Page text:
With an Adjustable-Rate Mortgage, the interest rate stays constant for a specified loan period and then becomes adjustable based on market conditions for the remainder of the loan term. An ARM typically has a lower interest rate than Fixed-Rate Mortgages for the initial fixed-rate period.
However, when it comes to ARMs there is a basic rule to remember…the longer you ask the lender to charge you a specific rate, the more expensive the loan.
- Interest rates are fixed for a period of 3, 5, 7 or 10 years. ARMs carry risk as after the fixed-rate period ends, your interest rate and monthly mortgage payments may increase significantly depending on the market. Conversely, they can also decrease depending on the index it is associated with (LIBOR, etc.)
- Rate changes are capped at 5% above your initial fixed rate and 2% or 5% per adjustment period. For example, if your original interest rate is 2.99%, your rate will never be higher than 7.99%, and will never rise more than 2% per year – after the fixed-rate period. If you are considering an ARM, find out what the caps would be and then run the numbers to see if you can still comfortably afford the monthly payments allowable under the rate caps.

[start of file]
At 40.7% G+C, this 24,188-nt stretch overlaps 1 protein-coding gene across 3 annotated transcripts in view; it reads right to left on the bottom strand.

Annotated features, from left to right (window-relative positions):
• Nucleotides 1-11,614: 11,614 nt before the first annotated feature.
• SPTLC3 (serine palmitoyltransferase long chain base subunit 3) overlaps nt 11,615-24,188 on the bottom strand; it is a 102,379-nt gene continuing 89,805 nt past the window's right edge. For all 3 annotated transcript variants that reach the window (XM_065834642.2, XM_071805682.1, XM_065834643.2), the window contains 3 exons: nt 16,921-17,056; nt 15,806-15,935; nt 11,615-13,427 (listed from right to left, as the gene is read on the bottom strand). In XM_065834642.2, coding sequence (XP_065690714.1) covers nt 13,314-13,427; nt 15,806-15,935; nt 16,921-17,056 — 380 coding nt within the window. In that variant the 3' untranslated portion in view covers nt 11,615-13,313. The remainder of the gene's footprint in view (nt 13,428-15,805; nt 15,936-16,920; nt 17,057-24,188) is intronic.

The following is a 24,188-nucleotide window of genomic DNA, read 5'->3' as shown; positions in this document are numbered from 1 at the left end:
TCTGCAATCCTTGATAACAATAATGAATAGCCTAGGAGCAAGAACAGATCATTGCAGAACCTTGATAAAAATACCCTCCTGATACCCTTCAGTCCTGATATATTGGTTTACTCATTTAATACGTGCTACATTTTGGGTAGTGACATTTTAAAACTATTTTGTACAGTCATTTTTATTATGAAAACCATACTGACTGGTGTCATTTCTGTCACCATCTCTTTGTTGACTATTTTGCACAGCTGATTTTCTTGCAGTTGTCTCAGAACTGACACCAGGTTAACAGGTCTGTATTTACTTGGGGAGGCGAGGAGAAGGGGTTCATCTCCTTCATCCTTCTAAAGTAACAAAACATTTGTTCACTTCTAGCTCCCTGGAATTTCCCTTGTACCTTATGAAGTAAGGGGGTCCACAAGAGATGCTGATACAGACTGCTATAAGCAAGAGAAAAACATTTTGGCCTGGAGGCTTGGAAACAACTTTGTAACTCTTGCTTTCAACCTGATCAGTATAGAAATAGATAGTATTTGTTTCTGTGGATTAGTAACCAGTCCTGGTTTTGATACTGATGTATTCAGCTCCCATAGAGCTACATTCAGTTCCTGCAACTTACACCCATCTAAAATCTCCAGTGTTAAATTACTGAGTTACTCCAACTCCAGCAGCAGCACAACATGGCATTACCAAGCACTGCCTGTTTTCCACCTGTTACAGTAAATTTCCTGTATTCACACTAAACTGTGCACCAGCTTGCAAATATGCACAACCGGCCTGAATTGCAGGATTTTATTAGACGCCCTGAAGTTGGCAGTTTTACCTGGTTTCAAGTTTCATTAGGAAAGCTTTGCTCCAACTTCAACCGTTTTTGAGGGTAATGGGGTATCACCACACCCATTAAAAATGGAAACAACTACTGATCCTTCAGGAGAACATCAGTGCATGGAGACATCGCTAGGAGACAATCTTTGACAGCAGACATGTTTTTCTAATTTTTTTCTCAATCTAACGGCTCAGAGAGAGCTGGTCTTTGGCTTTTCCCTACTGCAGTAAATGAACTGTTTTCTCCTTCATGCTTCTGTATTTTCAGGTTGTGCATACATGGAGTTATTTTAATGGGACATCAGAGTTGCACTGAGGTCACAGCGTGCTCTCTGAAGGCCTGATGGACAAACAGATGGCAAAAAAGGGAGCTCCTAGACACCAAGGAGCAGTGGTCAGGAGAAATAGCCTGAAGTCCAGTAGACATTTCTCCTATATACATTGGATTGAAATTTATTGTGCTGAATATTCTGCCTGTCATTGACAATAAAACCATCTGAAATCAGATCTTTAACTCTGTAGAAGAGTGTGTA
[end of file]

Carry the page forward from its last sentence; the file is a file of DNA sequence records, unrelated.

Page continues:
- Your actual payment will vary based on your situation and the current interest rates when you apply.
- You can pay your mortgage at any time without prepayment penalties.
- FHA and VA ARMs are also available for those that want the flexible guidelines of an FHA or VA loan
ARM Qualification Requirements:
- Refinance up to 95% of your primary home’s value
- Buy a primary home with as little as 10% down
When Would An ARM Make Sense?
ARMs are most appropriate for buyers who do not plan to own their home for longer than the initial fixed-rate period, or plan to refinance when the fixed period ends.
To learn more about our Adjustable Rate programs, please contact one of our mortgage experts.